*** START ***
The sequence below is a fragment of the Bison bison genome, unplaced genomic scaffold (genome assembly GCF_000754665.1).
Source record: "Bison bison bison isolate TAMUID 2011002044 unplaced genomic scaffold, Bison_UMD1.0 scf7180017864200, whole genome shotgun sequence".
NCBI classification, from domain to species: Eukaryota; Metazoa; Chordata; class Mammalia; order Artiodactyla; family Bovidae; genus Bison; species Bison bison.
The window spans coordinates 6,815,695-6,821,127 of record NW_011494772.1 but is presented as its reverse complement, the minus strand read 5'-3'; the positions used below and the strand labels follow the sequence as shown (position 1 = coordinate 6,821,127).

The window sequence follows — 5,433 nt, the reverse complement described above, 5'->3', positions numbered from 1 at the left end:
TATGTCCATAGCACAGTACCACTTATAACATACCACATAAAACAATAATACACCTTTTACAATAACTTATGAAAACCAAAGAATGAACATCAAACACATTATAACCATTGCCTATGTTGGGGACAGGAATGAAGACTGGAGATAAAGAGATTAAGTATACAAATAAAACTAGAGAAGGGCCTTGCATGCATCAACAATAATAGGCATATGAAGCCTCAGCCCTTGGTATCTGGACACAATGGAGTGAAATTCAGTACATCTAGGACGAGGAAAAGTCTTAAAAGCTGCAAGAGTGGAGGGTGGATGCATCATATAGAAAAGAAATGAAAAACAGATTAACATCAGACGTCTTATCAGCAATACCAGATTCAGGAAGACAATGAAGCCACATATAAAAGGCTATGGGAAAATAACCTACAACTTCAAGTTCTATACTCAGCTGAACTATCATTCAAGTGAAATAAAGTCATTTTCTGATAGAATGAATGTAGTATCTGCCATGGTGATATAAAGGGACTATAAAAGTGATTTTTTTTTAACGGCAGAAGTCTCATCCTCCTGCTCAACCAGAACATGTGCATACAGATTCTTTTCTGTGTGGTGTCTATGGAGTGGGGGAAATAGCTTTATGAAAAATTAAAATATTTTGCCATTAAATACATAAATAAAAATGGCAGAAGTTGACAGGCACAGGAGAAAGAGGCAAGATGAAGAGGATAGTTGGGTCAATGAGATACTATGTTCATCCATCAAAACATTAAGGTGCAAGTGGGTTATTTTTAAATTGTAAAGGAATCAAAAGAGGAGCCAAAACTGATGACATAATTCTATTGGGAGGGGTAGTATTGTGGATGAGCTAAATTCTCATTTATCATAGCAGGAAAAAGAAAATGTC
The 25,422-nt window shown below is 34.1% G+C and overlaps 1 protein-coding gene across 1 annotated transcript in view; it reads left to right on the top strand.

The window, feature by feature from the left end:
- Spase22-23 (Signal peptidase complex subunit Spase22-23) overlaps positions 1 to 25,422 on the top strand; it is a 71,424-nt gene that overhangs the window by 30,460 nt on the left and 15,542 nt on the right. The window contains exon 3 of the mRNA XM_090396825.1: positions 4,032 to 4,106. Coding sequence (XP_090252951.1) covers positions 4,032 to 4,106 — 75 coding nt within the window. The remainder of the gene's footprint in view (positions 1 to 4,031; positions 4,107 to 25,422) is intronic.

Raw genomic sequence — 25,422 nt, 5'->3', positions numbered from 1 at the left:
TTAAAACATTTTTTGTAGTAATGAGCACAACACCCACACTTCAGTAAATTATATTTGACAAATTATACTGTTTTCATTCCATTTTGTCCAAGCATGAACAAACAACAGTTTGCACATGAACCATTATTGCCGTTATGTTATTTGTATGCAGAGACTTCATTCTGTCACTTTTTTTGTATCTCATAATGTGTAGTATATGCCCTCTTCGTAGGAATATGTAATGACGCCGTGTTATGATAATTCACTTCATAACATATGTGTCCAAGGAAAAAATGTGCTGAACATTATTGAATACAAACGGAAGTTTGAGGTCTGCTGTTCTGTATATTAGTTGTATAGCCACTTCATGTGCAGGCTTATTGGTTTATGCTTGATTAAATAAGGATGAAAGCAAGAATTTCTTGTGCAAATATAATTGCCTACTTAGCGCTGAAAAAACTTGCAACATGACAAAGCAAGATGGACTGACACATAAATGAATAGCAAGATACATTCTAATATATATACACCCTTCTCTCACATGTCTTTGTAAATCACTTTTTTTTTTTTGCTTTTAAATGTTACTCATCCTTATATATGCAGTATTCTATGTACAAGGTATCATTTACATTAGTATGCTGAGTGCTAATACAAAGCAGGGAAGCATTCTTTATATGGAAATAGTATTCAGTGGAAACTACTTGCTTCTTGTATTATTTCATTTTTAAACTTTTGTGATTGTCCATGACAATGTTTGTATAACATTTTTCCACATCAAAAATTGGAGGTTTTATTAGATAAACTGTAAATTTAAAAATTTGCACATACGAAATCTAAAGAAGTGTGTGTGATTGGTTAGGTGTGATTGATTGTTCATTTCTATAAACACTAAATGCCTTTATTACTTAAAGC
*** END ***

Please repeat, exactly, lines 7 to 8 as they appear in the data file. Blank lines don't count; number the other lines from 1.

The 25,422-nt window shown below is 34.1% G+C and overlaps 1 protein-coding gene across 1 annotated transcript in view; it reads left to right on the top strand.

The window, feature by feature from the left end: